Commissioners vote to oppose wind turbines
Seneca County commissioners voted 2-1 Thursday to formally oppose construction of wind turbine projects in the county.
They voted to “withdraw all previous support of the Seneca Wind, Republic Wind or any proposed wind turbine projects to the maximum extent allowed by law.”
Commissioners Mike Kerschner and Tony Paradiso were in favor of the resolution, and Commissioner Shayne Thomas voted no.
The resolution requested that the county prosecutor become the commissioners’ counsel of record in wind turbine projects as well as represent townships if there is no conflict of interest. Former attorneys representing the county in wind project matters were “released.”
The resolution amends a March resolution known as the AEZ sunset resolution, which rescinded the Alternative Energy Zone in the county as of June 30.
Paradiso read portions of the resolution that say the commissioners are “in support of public safety by requesting longer setbacks than current law allows”; are in support of the county’s investment in the Seneca County airport and recognize the importance of Life Flight services; and “are concerned about wind turbines with one mile of any K-12 county school.”
Kerschner said he has heard concerns from Seneca East school board, airport operators, township trustees, Seneca County Park District and other groups. He said not only the county airport would be affected but 11 private air strips.
He said the new legislation allows joint meetings with affected township trustees and no longer causes of conflict with the county prosecutor.
Before his no vote, Thomas said, “We’re saying that property owners have a legal right to develop wind on their property, yet we’re taking a position that undermines their legal property rights, and that problematic for me.”
“People are speaking up, so there are some things that I feel I want to go on the record with,” Paradiso said.
As a former pilot, he said he concerns about the airport issues.
“We spent a lot of money over a lot of years buying property, and we’re extending the taxiway,” he said.
He said he talked with Seneca East school personnel and county park managers, who expressed concerns about turbines near schools and nature preserve.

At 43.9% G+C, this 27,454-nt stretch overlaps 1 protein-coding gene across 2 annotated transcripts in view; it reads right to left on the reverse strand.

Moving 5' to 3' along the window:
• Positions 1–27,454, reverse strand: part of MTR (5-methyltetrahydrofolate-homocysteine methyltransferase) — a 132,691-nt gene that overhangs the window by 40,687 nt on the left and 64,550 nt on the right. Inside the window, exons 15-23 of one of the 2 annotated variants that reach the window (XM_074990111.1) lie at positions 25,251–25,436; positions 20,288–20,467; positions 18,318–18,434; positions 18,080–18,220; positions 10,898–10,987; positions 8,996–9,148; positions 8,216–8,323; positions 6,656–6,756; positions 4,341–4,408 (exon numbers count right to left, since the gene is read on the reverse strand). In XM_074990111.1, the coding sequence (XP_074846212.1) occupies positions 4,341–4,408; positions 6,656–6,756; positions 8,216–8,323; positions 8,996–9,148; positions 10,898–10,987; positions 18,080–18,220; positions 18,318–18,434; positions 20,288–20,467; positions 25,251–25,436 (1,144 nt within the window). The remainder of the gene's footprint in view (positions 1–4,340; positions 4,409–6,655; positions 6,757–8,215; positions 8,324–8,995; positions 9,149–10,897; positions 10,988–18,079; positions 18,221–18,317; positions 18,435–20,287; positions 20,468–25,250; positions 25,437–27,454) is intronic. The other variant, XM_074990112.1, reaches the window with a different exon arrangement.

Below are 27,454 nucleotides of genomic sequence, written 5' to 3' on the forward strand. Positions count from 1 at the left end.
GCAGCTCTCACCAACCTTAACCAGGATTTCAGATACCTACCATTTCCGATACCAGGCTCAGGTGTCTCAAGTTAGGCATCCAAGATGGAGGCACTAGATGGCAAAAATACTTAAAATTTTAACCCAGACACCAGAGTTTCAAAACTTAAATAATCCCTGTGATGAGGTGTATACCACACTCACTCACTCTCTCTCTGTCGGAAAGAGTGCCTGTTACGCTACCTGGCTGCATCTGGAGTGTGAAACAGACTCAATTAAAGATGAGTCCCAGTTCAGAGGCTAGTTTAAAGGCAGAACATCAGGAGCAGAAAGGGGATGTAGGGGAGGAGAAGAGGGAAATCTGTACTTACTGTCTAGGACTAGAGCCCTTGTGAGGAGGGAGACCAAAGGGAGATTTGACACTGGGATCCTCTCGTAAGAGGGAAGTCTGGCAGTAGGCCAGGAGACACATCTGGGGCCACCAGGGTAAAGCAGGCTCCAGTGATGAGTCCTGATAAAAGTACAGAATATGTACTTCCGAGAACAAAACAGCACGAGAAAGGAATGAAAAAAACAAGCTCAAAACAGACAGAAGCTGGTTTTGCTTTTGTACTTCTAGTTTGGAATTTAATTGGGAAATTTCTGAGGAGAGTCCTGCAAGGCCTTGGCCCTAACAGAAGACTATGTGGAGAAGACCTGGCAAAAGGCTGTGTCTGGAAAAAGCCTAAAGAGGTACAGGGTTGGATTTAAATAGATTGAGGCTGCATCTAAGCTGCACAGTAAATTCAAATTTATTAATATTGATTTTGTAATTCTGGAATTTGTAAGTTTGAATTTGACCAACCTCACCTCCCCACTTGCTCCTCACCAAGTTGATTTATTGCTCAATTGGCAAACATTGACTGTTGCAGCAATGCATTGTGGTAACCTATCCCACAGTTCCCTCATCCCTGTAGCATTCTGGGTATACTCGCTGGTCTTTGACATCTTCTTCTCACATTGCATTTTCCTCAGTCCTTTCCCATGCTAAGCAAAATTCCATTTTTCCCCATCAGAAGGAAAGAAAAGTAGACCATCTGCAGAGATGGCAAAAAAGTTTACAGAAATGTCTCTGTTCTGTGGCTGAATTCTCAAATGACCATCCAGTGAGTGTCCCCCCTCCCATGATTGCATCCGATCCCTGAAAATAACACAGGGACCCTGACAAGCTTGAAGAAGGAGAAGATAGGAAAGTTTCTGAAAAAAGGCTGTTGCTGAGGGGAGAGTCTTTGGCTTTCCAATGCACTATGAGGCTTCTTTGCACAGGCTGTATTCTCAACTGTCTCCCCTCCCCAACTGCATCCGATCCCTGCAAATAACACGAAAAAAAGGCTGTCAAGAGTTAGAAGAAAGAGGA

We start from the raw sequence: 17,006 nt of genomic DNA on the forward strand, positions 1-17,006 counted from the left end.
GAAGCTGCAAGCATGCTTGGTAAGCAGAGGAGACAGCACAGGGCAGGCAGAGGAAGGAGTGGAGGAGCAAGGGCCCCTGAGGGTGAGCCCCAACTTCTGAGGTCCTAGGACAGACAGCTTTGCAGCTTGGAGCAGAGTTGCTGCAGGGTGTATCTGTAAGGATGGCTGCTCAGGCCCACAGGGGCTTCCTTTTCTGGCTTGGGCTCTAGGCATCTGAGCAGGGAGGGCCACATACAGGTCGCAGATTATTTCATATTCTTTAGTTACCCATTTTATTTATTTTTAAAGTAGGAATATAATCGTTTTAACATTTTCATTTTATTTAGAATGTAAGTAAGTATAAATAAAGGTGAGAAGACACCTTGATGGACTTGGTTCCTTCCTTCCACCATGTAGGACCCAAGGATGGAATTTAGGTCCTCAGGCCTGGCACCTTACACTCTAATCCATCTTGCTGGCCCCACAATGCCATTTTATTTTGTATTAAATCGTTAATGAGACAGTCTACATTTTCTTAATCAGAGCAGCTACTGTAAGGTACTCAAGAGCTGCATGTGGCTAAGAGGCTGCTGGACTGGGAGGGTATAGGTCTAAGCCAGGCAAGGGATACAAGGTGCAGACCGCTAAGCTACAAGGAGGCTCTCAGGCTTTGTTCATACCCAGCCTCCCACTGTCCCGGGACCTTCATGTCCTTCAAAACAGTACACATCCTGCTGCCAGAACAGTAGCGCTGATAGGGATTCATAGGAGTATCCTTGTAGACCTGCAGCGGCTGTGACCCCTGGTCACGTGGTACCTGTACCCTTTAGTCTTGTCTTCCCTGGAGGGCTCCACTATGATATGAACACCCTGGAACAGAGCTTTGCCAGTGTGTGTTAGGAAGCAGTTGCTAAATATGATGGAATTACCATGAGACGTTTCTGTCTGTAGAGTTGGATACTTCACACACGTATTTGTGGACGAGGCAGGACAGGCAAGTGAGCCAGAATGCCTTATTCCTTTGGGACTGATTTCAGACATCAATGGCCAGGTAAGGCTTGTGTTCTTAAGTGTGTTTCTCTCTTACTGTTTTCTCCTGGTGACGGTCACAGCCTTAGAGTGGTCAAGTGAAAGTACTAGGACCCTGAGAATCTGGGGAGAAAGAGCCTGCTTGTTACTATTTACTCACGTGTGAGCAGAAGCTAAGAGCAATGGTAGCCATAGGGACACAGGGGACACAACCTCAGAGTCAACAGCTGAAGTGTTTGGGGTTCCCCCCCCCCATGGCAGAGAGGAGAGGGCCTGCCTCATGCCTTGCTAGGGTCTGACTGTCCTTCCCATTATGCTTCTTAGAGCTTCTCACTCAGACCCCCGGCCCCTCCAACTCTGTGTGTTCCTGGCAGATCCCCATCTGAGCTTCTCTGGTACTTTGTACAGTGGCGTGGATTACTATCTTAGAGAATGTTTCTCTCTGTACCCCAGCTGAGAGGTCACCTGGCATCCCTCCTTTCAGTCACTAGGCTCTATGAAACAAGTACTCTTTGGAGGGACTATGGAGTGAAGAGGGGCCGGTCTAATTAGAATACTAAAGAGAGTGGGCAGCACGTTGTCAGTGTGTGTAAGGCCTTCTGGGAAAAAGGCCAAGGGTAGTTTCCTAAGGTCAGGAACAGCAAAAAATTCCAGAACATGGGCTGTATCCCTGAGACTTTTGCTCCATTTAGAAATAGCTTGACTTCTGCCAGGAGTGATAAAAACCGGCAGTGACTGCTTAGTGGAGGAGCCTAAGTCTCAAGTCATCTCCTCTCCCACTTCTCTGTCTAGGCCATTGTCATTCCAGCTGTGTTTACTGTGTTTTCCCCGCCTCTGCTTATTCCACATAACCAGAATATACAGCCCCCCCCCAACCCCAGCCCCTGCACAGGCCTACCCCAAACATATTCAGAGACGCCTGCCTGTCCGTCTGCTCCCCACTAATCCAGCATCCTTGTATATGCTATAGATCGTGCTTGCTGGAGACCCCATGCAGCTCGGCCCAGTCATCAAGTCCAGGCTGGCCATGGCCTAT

“Some of the people feel the setbacks are not adequate,” he said.
The meeting was attended by a room full of Seneca Anti-Wind Union members wearing bright yellow shirts, and Thomas invited public comment before the vote.
Deb Hay of Thompson Township said, “I see two commissioners who want to do what the people of this county want and I would appreciate it if you would just get it done.”
Dan White of Tiffin said, “I think this ground has been gone over a number of times and all the rocks and the problems have been pulled to the surface. Enough. Let’s get this work done and done right.”
After the meeting, Paradiso, who proposed the resolution, said he met with a lot of people on many topics after he was appointed county commissioner to replace Holly Stacy.
“A majority of those are anti-wind,” he said. “I spent time with a lot of people, and a majority of those are anti-wind. “I spent time looking at the other side as well to get information, but felt this issue has divided the county far too long.”
So, in his second meeting as a commissioner, he proposed the resolution.
“I wanted to bring it up and put it on the table right away,” he said.
After the meeting, Kerschner said his job is to be responsible to the people of the county, and empirical data shows the chance for health risks.
“The perception is we’re putting them in harm’s way,” he said. “Whether or not those are true or false is in the future. We can’t talk about what might happen in the future. We had to make a decision now.”
Kerschner said he hopes a bill in the Ohio House proposed by Rep. Bill Reineke will create a law that allows for a local vote.
“The best result in my opinion would be the ability of folks to vote on the issue,” he said.
After the meeting, Thomas said his opinion hasn’t changed that property owners have a legal right to place wind turbines on their property if they wish.
Except when the matter affects county-owned property such as the airport or county roads, he said he thinks the county should remain neutral.
“I think this is an unfortunate occurrence,” he said.